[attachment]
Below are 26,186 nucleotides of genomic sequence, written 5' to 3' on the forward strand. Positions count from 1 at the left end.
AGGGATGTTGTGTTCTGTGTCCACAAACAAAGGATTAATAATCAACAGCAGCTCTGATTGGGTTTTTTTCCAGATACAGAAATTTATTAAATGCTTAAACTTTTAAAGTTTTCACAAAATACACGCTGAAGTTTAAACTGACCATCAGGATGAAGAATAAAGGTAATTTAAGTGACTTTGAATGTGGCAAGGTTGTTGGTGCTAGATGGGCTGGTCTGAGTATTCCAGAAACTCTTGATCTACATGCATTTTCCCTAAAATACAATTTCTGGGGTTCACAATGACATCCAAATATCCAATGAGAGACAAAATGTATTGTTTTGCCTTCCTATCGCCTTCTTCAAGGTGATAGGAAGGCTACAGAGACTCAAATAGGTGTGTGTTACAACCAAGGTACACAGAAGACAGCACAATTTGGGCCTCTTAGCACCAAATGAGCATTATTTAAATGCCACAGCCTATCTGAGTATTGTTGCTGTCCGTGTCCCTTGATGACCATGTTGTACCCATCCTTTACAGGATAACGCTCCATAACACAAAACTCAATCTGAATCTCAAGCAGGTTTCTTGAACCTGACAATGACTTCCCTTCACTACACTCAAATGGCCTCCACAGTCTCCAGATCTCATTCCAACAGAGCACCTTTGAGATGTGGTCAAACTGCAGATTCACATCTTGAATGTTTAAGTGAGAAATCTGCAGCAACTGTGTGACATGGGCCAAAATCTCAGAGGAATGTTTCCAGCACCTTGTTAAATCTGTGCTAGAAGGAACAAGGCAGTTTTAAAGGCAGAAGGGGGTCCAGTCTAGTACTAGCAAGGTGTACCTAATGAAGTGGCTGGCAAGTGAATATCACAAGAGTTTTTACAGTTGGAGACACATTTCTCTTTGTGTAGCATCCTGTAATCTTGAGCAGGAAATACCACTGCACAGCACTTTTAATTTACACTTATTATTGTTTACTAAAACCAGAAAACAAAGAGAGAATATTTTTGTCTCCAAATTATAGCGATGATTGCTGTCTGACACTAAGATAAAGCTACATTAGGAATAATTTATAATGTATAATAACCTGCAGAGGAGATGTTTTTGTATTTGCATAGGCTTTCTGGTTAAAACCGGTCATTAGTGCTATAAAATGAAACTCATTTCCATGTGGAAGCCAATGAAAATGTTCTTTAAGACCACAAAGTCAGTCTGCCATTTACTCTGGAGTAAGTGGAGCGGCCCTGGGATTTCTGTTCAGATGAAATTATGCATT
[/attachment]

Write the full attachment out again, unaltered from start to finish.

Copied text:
Below are 26,186 nucleotides of genomic sequence, written 5' to 3' on the forward strand. Positions count from 1 at the left end.
AGGGATGTTGTGTTCTGTGTCCACAAACAAAGGATTAATAATCAACAGCAGCTCTGATTGGGTTTTTTTCCAGATACAGAAATTTATTAAATGCTTAAACTTTTAAAGTTTTCACAAAATACACGCTGAAGTTTAAACTGACCATCAGGATGAAGAATAAAGGTAATTTAAGTGACTTTGAATGTGGCAAGGTTGTTGGTGCTAGATGGGCTGGTCTGAGTATTCCAGAAACTCTTGATCTACATGCATTTTCCCTAAAATACAATTTCTGGGGTTCACAATGACATCCAAATATCCAATGAGAGACAAAATGTATTGTTTTGCCTTCCTATCGCCTTCTTCAAGGTGATAGGAAGGCTACAGAGACTCAAATAGGTGTGTGTTACAACCAAGGTACACAGAAGACAGCACAATTTGGGCCTCTTAGCACCAAATGAGCATTATTTAAATGCCACAGCCTATCTGAGTATTGTTGCTGTCCGTGTCCCTTGATGACCATGTTGTACCCATCCTTTACAGGATAACGCTCCATAACACAAAACTCAATCTGAATCTCAAGCAGGTTTCTTGAACCTGACAATGACTTCCCTTCACTACACTCAAATGGCCTCCACAGTCTCCAGATCTCATTCCAACAGAGCACCTTTGAGATGTGGTCAAACTGCAGATTCACATCTTGAATGTTTAAGTGAGAAATCTGCAGCAACTGTGTGACATGGGCCAAAATCTCAGAGGAATGTTTCCAGCACCTTGTTAAATCTGTGCTAGAAGGAACAAGGCAGTTTTAAAGGCAGAAGGGGGTCCAGTCTAGTACTAGCAAGGTGTACCTAATGAAGTGGCTGGCAAGTGAATATCACAAGAGTTTTTACAGTTGGAGACACATTTCTCTTTGTGTAGCATCCTGTAATCTTGAGCAGGAAATACCACTGCACAGCACTTTTAATTTACACTTATTATTGTTTACTAAAACCAGAAAACAAAGAGAGAATATTTTTGTCTCCAAATTATAGCGATGATTGCTGTCTGACACTAAGATAAAGCTACATTAGGAATAATTTATAATGTATAATAACCTGCAGAGGAGATGTTTTTGTATTTGCATAGGCTTTCTGGTTAAAACCGGTCATTAGTGCTATAAAATGAAACTCATTTCCATGTGGAAGCCAATGAAAATGTTCTTTAAGACCACAAAGTCAGTCTGCCATTTACTCTGGAGTAAGTGGAGCGGCCCTGGGATTTCTGTTCAGATGAAATTATGCATT